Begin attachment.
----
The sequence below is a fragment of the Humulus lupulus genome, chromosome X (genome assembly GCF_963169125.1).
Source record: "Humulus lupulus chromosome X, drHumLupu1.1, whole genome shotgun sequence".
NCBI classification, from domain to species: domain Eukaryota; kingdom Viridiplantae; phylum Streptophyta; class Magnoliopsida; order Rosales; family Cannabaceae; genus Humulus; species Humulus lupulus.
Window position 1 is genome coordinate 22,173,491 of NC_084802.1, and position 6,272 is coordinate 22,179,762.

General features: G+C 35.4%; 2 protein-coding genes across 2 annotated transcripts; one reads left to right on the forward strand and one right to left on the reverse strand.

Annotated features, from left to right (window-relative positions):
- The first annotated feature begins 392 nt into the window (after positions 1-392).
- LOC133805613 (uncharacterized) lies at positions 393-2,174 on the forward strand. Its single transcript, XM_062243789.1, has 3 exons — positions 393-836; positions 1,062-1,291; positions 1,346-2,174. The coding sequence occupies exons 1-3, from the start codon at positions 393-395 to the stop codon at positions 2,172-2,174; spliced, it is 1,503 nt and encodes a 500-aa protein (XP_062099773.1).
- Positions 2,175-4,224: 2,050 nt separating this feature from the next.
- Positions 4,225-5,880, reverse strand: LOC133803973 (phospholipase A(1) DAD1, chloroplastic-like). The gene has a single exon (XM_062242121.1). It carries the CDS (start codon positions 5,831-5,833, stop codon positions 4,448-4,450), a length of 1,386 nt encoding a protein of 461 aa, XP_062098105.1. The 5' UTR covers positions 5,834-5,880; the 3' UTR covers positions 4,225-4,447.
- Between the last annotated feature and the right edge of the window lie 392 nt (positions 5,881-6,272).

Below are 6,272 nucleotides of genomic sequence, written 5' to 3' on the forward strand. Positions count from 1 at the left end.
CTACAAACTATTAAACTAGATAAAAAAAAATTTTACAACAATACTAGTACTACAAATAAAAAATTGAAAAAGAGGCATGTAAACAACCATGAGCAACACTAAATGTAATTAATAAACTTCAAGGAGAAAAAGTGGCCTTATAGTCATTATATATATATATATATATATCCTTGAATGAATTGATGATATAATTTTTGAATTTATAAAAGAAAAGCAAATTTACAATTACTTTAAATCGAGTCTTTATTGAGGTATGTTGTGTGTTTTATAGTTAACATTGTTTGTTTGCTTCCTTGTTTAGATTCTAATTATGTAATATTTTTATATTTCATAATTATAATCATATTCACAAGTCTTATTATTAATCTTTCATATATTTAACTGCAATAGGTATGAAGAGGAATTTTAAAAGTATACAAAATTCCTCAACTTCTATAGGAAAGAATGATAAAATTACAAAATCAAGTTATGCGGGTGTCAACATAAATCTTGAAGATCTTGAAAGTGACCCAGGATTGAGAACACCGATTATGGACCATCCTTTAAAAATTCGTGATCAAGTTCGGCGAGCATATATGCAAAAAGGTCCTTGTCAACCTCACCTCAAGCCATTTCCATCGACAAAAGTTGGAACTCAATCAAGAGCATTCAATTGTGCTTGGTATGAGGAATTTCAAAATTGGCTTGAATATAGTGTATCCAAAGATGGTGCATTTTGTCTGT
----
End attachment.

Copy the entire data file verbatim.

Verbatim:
The sequence below is a fragment of the Humulus lupulus genome, chromosome X (genome assembly GCF_963169125.1).
Source record: "Humulus lupulus chromosome X, drHumLupu1.1, whole genome shotgun sequence".
NCBI classification, from domain to species: domain Eukaryota; kingdom Viridiplantae; phylum Streptophyta; class Magnoliopsida; order Rosales; family Cannabaceae; genus Humulus; species Humulus lupulus.
Window position 1 is genome coordinate 22,173,491 of NC_084802.1, and position 6,272 is coordinate 22,179,762.

General features: G+C 35.4%; 2 protein-coding genes across 2 annotated transcripts; one reads left to right on the forward strand and one right to left on the reverse strand.

Annotated features, from left to right (window-relative positions):
- The first annotated feature begins 392 nt into the window (after positions 1-392).
- LOC133805613 (uncharacterized) lies at positions 393-2,174 on the forward strand. Its single transcript, XM_062243789.1, has 3 exons — positions 393-836; positions 1,062-1,291; positions 1,346-2,174. The coding sequence occupies exons 1-3, from the start codon at positions 393-395 to the stop codon at positions 2,172-2,174; spliced, it is 1,503 nt and encodes a 500-aa protein (XP_062099773.1).
- Positions 2,175-4,224: 2,050 nt separating this feature from the next.
- Positions 4,225-5,880, reverse strand: LOC133803973 (phospholipase A(1) DAD1, chloroplastic-like). The gene has a single exon (XM_062242121.1). It carries the CDS (start codon positions 5,831-5,833, stop codon positions 4,448-4,450), a length of 1,386 nt encoding a protein of 461 aa, XP_062098105.1. The 5' UTR covers positions 5,834-5,880; the 3' UTR covers positions 4,225-4,447.
- Between the last annotated feature and the right edge of the window lie 392 nt (positions 5,881-6,272).

Below are 6,272 nucleotides of genomic sequence, written 5' to 3' on the forward strand. Positions count from 1 at the left end.
CTACAAACTATTAAACTAGATAAAAAAAAATTTTACAACAATACTAGTACTACAAATAAAAAATTGAAAAAGAGGCATGTAAACAACCATGAGCAACACTAAATGTAATTAATAAACTTCAAGGAGAAAAAGTGGCCTTATAGTCATTATATATATATATATATATATCCTTGAATGAATTGATGATATAATTTTTGAATTTATAAAAGAAAAGCAAATTTACAATTACTTTAAATCGAGTCTTTATTGAGGTATGTTGTGTGTTTTATAGTTAACATTGTTTGTTTGCTTCCTTGTTTAGATTCTAATTATGTAATATTTTTATATTTCATAATTATAATCATATTCACAAGTCTTATTATTAATCTTTCATATATTTAACTGCAATAGGTATGAAGAGGAATTTTAAAAGTATACAAAATTCCTCAACTTCTATAGGAAAGAATGATAAAATTACAAAATCAAGTTATGCGGGTGTCAACATAAATCTTGAAGATCTTGAAAGTGACCCAGGATTGAGAACACCGATTATGGACCATCCTTTAAAAATTCGTGATCAAGTTCGGCGAGCATATATGCAAAAAGGTCCTTGTCAACCTCACCTCAAGCCATTTCCATCGACAAAAGTTGGAACTCAATCAAGAGCATTCAATTGTGCTTGGTATGAGGAATTTCAAAATTGGCTTGAATATAGTGTATCCAAAGATGGTGCATTTTGTCTGT